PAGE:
Coffee farmers in Peru look to carbon market to fund climate adaptation

| 14th May 2012
Cafedirect Carbon Credit reforestation project

Carbon credits will give Peru's subsistence farmers an income from reforesting communal land

Coffee brands' project aims to stop slash and burn farming by linking local reforestation to the international carbon market. Matilda Lee reports from Peru

In the brightly lit upstairs ‘laboratory' of the Norandino coffee plant in the regional capital city of Piura, ‘cupping' is serious business. Specially trained ‘cuppers' smell and taste the freshly roasted and ground coffee beans, helping determine a coffee's ranking in a complicated point system. Here, virtually all of the coffee in Peru's northern Piura region is processed and controlled for quality before some 90 per cent is sent for export.

Martin Dominguez, Norandino's plant manager says weather changes are taking a toll on coffee quantity and quality. ‘In 2007-8 the coffee beans were smaller, from a particularly dry season. When we have more sustained rains, the beans are bigger and heavier. Dry years also mean more pest infestations, which can take out up to five per cent of production. You can see a variety of changes, all have quality implications.'

Thousands of smallholder coffee farmers scattered throughout the Andes Mountains are learning how to adapt to extreme weather through a project spearheaded by Fairtrade brand Cafédirect. They are learning how to better manage shade trees and soil fertility on steep hillside farms, adopting biological pest controls and repairing water channels to help irrigation in times of drought. But the farmers also came to realise that deforestation in a region 2,000 metres above them affects rainfall patterns and leaves them exposed to flash floods and soil erosion.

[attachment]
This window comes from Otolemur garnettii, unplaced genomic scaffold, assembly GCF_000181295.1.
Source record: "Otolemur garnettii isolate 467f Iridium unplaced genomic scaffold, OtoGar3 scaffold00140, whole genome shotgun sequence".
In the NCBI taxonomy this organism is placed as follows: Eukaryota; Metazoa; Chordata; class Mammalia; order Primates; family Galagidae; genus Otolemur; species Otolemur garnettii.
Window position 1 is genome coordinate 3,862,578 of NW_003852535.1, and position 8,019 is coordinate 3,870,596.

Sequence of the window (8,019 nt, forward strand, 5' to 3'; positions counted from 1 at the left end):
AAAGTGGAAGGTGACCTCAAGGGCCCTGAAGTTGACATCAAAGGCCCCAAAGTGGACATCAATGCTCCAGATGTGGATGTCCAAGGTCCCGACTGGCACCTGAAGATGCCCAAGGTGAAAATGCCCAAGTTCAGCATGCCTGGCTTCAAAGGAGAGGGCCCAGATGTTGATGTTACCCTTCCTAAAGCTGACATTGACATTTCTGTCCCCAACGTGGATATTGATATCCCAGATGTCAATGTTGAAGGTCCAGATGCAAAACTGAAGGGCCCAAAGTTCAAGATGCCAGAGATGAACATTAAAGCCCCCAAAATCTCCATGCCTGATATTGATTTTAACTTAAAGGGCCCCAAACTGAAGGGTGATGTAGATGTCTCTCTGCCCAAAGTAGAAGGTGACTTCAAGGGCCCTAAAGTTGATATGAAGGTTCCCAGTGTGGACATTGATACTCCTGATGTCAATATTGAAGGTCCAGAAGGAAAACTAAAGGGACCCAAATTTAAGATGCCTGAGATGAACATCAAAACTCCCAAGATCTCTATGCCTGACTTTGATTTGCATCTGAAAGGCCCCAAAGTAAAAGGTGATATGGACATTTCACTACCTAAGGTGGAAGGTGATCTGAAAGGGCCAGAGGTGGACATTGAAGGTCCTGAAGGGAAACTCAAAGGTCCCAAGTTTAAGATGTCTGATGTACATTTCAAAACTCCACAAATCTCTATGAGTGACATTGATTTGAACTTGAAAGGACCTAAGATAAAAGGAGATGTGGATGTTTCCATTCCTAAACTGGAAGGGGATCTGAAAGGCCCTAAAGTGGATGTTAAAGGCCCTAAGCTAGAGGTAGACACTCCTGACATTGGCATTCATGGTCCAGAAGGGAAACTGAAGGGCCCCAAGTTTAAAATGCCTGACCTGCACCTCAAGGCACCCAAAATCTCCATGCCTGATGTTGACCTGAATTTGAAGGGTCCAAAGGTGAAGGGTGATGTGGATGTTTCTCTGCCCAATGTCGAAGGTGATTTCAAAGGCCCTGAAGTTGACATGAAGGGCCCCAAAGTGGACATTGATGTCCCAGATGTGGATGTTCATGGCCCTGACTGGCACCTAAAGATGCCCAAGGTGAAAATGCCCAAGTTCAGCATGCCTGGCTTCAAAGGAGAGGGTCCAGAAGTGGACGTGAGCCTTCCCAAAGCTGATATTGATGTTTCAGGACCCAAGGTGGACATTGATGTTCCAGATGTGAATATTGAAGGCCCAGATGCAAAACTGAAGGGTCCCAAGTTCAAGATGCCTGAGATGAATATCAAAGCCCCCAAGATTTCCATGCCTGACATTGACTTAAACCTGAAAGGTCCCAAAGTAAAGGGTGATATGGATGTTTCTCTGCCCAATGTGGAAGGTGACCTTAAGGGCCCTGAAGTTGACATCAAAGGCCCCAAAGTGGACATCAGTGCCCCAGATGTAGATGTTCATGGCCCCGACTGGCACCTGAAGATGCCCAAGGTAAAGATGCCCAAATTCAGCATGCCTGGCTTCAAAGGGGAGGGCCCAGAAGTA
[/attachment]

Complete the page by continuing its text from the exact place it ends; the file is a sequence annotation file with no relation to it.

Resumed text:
Subsistence farmers in the remote Choco village had over decades practised slash and burn agriculture to provide firewood and land to grow crops such as potatoes and corn for their families. The question was how to incentivise the people of Choco to manage their forests in the long-term.

‘Simply donating the funds to plant trees might have provided short term relief, but what would happen when those trees were needed for firewood or building?' asks Cafédirect's head of sustainability, Wolfgang Weinmann.

Weinmann is the first to admit that carbon trading justifiably has its critics, many carbon credits schemes prone to failure or corruption. Yet in teaming up with a specialist Peruvian agricultural NGO, Progreso, they drew up a plan that would help the communities themselves sustainably manage the forest instead of ‘waiting for the UN,' says Weinmann.

In the ‘Reforestation Sierra Piura' project Choco villagers are paid to plant seedlings and manage tree nurseries. For every tonne of carbon captured by the new trees they receive one carbon credit. Credits can be sold on the international voluntary carbon market. Cafédirect committed to pre-finance the project to get it off the ground, investing £55,000 over six years for 5,092 carbon credits. For each credit sold, 90 per cent of the revenue goes to Choco to fund further reforestation. The other 10 per cent funds further adaptation projects for the coffee farmers down the mountain.